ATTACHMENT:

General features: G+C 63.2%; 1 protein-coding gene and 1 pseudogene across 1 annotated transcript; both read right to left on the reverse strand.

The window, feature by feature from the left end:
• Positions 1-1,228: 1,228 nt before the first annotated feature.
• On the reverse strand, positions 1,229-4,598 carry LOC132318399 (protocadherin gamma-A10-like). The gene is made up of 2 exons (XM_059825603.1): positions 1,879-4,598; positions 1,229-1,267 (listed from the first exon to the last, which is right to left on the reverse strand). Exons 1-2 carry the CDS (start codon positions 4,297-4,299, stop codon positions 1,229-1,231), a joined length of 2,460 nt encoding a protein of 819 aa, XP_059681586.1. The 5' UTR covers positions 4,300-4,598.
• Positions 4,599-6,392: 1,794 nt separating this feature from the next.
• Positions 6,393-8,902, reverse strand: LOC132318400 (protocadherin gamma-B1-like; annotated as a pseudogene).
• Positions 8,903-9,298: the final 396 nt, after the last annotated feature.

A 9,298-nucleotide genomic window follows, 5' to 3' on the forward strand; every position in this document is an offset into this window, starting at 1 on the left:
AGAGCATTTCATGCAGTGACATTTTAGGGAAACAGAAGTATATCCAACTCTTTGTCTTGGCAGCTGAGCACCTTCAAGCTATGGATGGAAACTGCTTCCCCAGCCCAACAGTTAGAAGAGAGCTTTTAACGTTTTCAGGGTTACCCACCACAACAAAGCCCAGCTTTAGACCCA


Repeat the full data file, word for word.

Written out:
General features: G+C 63.2%; 1 protein-coding gene and 1 pseudogene across 1 annotated transcript; both read right to left on the reverse strand.

The window, feature by feature from the left end:
• Positions 1-1,228: 1,228 nt before the first annotated feature.
• On the reverse strand, positions 1,229-4,598 carry LOC132318399 (protocadherin gamma-A10-like). The gene is made up of 2 exons (XM_059825603.1): positions 1,879-4,598; positions 1,229-1,267 (listed from the first exon to the last, which is right to left on the reverse strand). Exons 1-2 carry the CDS (start codon positions 4,297-4,299, stop codon positions 1,229-1,231), a joined length of 2,460 nt encoding a protein of 819 aa, XP_059681586.1. The 5' UTR covers positions 4,300-4,598.
• Positions 4,599-6,392: 1,794 nt separating this feature from the next.
• Positions 6,393-8,902, reverse strand: LOC132318400 (protocadherin gamma-B1-like; annotated as a pseudogene).
• Positions 8,903-9,298: the final 396 nt, after the last annotated feature.

A 9,298-nucleotide genomic window follows, 5' to 3' on the forward strand; every position in this document is an offset into this window, starting at 1 on the left:
AGAGCATTTCATGCAGTGACATTTTAGGGAAACAGAAGTATATCCAACTCTTTGTCTTGGCAGCTGAGCACCTTCAAGCTATGGATGGAAACTGCTTCCCCAGCCCAACAGTTAGAAGAGAGCTTTTAACGTTTTCAGGGTTACCCACCACAACAAAGCCCAGCTTTAGACCCA